Do you see how that gets rounded? And so I'm just looking for that and there, and you know whether your clients have this, you know, this is very clear, but if they have clothes on, like for instance, I have clothes on, you're going to look at how it's, how it's, how the folds are folding at the gluteal fault. So you can, you know, your clients, you can tell as much enclose as in a beautiful tights like this. So that's uh, the building blocks of some of the coordination. So we're gonna look at and bringing in that. So as a work that we did, or in one of the tutorials, again, that standing leg is so important because the minute the standing leg drops out, most of the times people don't want to lift their leg up. They feel like it's, they're out of line. They are.

So they're going to fix it by on leveling the pelvis. And then you can't, the psoas line comes up through the center of you and it's really harder if my hip is here to get to that. So as light. So a matter of fact, we're going to come put her back on the minis cause the minis don't let you, you good? Yeah. Okay. Now again, I'm going to put her left foot against her shin. There you go. And squeeze your calf against it. There we go. There we go. Now lift your arms straight up to the ceiling. And I really want you to lift. I don't care if your shoulders are up, really stretched, really stretch. Great. Now just bring your left. Bring that shin forward. There we go. And now think of the lift of your leg.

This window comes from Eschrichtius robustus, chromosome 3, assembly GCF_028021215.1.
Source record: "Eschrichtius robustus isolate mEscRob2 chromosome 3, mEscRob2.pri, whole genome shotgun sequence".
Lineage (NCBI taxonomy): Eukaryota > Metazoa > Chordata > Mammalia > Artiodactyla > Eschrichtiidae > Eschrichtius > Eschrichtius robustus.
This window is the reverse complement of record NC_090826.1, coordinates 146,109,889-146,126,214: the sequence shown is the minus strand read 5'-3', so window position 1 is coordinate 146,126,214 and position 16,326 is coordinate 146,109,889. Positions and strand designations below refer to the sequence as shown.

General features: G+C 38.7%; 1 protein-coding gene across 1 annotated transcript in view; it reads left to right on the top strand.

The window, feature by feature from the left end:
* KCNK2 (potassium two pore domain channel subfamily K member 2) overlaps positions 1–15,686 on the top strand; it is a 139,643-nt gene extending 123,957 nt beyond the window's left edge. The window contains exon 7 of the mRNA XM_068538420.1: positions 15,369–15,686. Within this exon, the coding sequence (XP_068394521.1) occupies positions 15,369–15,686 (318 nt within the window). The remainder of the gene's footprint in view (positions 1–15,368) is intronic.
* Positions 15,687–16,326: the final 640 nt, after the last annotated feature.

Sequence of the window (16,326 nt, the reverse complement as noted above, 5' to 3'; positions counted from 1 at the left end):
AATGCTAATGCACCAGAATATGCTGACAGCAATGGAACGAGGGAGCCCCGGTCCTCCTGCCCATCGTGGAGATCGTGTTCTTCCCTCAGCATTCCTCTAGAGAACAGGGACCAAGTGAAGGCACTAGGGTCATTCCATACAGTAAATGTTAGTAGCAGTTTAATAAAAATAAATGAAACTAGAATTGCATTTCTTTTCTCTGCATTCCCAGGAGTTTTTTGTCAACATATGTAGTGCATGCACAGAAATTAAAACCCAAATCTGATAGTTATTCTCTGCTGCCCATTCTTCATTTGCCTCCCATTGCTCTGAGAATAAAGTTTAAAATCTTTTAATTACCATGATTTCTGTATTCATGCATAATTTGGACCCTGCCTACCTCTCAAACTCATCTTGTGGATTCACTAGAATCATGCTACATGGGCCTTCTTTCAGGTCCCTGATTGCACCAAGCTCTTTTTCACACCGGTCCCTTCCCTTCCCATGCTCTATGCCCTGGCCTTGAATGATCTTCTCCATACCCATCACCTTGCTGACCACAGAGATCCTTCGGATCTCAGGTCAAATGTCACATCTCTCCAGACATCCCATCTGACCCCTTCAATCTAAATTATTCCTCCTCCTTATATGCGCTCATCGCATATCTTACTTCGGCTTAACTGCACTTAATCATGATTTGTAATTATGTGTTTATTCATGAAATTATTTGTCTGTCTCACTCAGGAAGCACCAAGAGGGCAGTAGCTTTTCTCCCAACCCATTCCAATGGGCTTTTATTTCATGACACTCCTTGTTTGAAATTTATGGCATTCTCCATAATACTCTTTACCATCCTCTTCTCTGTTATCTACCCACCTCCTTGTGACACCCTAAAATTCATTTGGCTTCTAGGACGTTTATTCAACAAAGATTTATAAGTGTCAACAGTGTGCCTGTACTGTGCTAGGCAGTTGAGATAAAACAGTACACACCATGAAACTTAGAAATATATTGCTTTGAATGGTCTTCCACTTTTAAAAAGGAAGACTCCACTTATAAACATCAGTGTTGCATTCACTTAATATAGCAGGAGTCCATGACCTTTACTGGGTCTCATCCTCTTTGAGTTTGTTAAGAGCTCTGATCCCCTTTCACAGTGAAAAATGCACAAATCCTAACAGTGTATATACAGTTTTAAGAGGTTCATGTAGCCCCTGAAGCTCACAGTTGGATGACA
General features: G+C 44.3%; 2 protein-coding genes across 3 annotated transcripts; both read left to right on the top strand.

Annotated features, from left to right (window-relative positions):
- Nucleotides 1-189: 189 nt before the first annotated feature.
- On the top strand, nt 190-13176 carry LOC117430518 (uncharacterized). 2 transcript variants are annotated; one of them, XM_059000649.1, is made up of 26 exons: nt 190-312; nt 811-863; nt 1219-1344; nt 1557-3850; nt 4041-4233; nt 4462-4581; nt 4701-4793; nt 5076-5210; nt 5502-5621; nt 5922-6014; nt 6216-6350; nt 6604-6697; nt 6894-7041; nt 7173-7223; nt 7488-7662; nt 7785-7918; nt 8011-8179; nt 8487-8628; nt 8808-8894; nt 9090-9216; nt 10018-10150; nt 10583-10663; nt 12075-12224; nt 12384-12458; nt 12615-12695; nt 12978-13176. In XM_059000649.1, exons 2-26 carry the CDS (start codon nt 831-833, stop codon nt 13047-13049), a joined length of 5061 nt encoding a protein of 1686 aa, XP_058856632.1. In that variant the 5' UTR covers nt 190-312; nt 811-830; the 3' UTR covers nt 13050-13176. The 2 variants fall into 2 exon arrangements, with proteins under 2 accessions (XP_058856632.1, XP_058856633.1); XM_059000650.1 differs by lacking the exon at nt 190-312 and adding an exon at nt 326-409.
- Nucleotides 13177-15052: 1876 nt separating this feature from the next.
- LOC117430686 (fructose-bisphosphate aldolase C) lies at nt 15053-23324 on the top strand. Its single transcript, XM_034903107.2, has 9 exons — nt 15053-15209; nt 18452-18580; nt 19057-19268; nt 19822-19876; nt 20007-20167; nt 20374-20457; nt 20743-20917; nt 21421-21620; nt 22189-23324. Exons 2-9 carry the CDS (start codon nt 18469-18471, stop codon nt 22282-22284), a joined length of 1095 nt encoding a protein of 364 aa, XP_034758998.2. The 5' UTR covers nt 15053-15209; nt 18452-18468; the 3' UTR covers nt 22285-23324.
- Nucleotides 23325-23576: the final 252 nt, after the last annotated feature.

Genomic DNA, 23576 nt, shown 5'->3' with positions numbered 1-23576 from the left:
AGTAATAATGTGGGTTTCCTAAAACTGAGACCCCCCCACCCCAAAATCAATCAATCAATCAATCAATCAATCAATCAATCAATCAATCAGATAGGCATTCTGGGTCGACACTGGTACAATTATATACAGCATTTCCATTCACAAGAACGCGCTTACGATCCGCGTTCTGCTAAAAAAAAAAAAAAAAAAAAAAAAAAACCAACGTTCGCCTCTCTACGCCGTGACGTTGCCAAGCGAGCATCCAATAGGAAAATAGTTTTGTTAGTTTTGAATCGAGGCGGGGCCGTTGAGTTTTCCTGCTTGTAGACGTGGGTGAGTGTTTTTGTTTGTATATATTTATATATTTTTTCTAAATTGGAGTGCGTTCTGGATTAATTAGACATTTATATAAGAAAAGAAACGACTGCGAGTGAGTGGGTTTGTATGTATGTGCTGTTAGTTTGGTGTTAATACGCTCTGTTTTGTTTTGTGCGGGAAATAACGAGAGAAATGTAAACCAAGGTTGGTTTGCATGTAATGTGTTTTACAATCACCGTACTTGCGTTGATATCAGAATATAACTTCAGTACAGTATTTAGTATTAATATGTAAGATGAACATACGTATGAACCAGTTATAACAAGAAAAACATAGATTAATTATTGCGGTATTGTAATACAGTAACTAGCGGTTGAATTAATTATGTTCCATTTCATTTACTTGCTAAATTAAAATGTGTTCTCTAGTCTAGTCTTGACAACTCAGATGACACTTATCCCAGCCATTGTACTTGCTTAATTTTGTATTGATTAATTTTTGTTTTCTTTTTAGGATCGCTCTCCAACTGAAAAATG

Just like a copay. Lift your leg up forward. Good, good. Bring it a little more midline. There we go. Eventually I do want her to get, especially if she dance or I do want her to get out there, but I'm seeing this act a little too much, too much right now. And uh, you come, if she was doing a, you know, karate chop or fancy choreography, we would want that to work and that's great and great. And now come on Andy, what's so neat? You can do. These are the minis, but you could do a foam block.

Balanced body has this wonderful foam. I think it's a blue foam, a little bit of challenge because it just gets the whole reflex system. And what I'm seeing, come on down a second and stand profile GAM and stand on your right leg. Again, her alignment of her leg, it's gotten much better. Um, just in that, a simple thing that we did great. And so in a, we're going to be running a reformer class and we're going to build it up from the foot all the way up to standing. So I hope you will join us.

Embodied Anatomy: Lower Body


Isabel H
Thankyou Lesley I love your anatomy and biomechanic approach. Beautiful  work!
Very attentive exquisite to practice every day benefits accumulative she’s a gem of a reacher
I love the whole program!!! So much valuable information!thank you, Lesley!
This was truly eye opening. I'm quite excited to put this knowledge to work with my own hyperextended legs, and several dancers that I teach. Thank you!
Donne O
love this!  Where do you get the minis from
Renee G
That took me back to dance class with head/tail connection, and the comfort level of hands on cues. I really wish more clients were comfortable and understood how beneficial those cues can be in their practice. Some are, and I always ask first, but some are so opposed to touch.